Home / Postnatal Care / What you need to know about caring for your newborn baby’s skin
single

What you need to know about caring for your newborn baby’s skin


Mothers are always asking me about their newborn babies skin. As a midwife I have realised that many health care practitioners and baby magazines give conflicting advice regarding caring for newborn baby skin. These can lead to confusion for new mothers and also can lead to baby skin becoming irritated by the incorrect products being applied to the skin.

Newborn skin is different from adult skin and over the years there has been lots of conflicting advice regarding caring for baby skin and for the cord stump. I am going to give you the most up to date evidence regarding neonatal skin care. This is based on the Royal College of Midwives latest article found here

The vulnerability of a newborns skin creates the potential for a number of skin complaints. These will include Eczema and urticaria. Newborns can be left feeling uncomfortable by potentially irritant products.

Infant skin differs from adult skin and continues to develop throughout the first year of life. Because the baby has been in utero for 9 months, and basically living in amniotic fluid, the dermis and epidermis take at least 10 days to adapt to the outside environment.

There is limited information is available concerning regimens that maintain or enhance the neonatal skin barrier. However, skin cleansing is important to keep skin free of unwanted irritants and recent studies suggest water alone is not sufficient in cleansing the skin.

It has become apparent that water alone does not clean the skin of bacteria.  Babies skin should be washed on alternate days after delivery. It is important to remember that the cord area needs to be kept clean & dry (see link for NHS cord care video).  Giving the baby a bath should be avoided for 3-5 days but top and tailing or sponge bathing is important.  Select mild lipid cleansers or cleansing bars that have a neutral or mildly acidic pH (pH 5.5-7.0) or those that have been shown to have minimal impact on the baby’s skin surface pH.

Start with the baby’s face and head, once you have dipped the cotton wool ball in the water clean one side of face and dis-guard the ball, then use a fresh ball for the other side of the face. Babies can sometimes have sticky eyes after birth. Which can cross contaminate, so never use the same sponge or flannel for washing both eyes if the baby has a weepy eye.  I have seen breastmilk applied to a sticky eye work wonders, and heal within twenty four hours.  Breast milk is full on antibodies and its the only milk that can be used on newborn skin and eyes.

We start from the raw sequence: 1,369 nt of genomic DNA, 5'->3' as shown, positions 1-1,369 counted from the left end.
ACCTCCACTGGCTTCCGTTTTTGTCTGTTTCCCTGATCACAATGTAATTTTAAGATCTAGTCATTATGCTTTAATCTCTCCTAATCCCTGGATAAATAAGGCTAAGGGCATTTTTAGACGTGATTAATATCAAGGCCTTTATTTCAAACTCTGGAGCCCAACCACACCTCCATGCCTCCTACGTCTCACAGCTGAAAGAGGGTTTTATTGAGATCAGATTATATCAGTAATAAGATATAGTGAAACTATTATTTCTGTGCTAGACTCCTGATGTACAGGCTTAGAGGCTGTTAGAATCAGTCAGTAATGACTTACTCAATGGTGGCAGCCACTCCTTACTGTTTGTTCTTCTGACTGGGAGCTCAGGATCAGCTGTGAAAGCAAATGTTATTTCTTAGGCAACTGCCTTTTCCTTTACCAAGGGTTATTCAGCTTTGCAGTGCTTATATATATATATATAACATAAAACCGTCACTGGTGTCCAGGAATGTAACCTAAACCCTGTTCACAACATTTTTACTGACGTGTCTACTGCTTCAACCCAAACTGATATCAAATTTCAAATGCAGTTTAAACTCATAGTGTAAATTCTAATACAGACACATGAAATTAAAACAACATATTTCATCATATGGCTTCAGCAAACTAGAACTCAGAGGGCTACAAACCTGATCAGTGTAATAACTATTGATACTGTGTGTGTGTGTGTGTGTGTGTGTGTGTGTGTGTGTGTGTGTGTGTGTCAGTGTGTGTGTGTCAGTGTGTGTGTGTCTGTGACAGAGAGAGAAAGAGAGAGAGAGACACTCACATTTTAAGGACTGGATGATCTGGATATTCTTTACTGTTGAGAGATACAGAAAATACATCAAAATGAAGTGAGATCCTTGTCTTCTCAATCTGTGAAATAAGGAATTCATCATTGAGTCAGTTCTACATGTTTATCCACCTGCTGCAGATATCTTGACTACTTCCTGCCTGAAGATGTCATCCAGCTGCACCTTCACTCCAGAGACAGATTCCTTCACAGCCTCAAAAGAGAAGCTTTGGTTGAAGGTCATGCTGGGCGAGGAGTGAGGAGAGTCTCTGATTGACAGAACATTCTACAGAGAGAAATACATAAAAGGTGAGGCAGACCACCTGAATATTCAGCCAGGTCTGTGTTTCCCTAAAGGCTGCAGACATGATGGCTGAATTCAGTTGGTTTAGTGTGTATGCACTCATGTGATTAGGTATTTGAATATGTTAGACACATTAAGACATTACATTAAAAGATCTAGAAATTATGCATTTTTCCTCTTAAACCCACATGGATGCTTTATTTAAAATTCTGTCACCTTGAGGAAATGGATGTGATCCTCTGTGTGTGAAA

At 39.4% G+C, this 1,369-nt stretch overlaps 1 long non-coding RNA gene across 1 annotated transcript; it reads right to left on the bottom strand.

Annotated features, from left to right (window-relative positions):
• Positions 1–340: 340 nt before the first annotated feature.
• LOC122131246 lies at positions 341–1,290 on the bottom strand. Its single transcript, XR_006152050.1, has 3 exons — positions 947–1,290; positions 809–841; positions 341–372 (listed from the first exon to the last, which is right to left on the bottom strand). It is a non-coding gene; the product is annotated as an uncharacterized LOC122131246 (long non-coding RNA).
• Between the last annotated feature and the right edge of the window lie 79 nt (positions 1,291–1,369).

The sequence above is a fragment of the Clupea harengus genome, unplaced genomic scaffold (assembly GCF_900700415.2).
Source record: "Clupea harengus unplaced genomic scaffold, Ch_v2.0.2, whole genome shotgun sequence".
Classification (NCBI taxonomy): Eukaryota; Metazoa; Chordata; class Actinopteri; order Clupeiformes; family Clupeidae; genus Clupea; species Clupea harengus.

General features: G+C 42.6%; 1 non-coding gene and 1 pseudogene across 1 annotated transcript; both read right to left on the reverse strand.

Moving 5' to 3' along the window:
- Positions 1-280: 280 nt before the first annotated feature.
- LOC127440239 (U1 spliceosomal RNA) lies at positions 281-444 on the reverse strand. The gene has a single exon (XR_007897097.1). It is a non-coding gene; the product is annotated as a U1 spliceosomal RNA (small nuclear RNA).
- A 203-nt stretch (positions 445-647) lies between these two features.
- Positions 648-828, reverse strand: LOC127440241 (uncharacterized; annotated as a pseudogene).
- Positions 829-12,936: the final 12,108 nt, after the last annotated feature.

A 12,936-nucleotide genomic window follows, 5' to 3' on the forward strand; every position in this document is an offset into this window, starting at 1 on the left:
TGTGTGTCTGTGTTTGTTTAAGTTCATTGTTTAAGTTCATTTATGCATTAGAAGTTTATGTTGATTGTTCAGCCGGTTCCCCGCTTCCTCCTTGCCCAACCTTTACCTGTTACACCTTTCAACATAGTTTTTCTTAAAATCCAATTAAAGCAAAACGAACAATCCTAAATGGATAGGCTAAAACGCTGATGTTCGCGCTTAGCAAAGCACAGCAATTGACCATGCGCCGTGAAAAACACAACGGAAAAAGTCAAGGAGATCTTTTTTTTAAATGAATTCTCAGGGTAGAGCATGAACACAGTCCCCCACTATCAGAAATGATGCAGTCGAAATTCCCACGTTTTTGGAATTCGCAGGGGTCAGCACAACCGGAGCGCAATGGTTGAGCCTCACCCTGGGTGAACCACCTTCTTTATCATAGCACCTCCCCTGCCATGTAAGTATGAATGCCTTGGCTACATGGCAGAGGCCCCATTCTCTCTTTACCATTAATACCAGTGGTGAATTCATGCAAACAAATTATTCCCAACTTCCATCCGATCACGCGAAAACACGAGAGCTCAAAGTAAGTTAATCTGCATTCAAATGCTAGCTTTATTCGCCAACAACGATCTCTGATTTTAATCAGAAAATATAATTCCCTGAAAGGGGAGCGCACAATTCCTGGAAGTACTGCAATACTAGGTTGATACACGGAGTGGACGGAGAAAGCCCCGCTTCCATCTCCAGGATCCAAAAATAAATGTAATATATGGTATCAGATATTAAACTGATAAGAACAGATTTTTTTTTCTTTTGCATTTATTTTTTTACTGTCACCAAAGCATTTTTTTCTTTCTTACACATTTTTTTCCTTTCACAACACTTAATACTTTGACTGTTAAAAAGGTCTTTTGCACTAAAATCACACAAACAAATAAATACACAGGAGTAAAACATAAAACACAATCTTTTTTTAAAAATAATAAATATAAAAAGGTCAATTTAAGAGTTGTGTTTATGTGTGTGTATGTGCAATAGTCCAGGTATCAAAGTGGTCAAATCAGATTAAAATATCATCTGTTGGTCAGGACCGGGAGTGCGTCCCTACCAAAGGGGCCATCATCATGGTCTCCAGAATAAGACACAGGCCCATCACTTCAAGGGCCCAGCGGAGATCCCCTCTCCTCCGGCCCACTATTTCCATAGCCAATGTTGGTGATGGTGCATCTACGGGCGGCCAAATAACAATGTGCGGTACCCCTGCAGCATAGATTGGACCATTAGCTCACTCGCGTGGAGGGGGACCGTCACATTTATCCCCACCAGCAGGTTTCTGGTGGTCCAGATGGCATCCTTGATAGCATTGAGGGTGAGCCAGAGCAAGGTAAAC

Choose cleansers with preservatives that have demonstrated safety and tolerance for newborns. Preservatives are usually needed to prevent the overgrowth of microorganisms that may occur with normal use, but they may result in skin irritation or contact dermatitis. Always do your research and understand that most neonatal skin care products are researched to ensure safety for babies, but read the labels. It should be noted that we should not be over cleaning our babies skin, 3 baths a week for a newborn baby should be sufficient and prevent the skin from over drying.

Change sponges and flannels after every bath, as they can harbor germs if left on the side until the next bath time.

Olive oil is no longer recommended and should NOT be used for the prevention or treatment of dry skin.  There is no evidence to support this practice. Olive oil has a high oleic acid content that is detrimental to the integrity of the skin barrier. Oil that has high linolenic content should be advised instead, such as Organic Safflower, Rapeseed, Grape seed, or Sunflower oil. These oils are more stable, less inclined to degrade and will not clog the pores. I would recommend organic sources of these oils as less pesticides will have been used in their production.

We live in an age whereby the choice of skin care products for baby can be overwhelming, there are many decent products out there but check sources and PH levels, and for the first couple of weeks stick to the basics. Avoid cheap products that you cannot source.

Neals Yard logoDo your own research, I have learned that not all practitioners are up to date with their knowledge so make sure you get the most up to date advice from your midwife or Doula.

Take care have a great day Wendy Kuharska Midwife 2017

Visit our home page for more Antenatal Education Blogs

Leave a Reply

This site uses Akismet to reduce spam. Learn how your comment data is processed.

%d bloggers like this: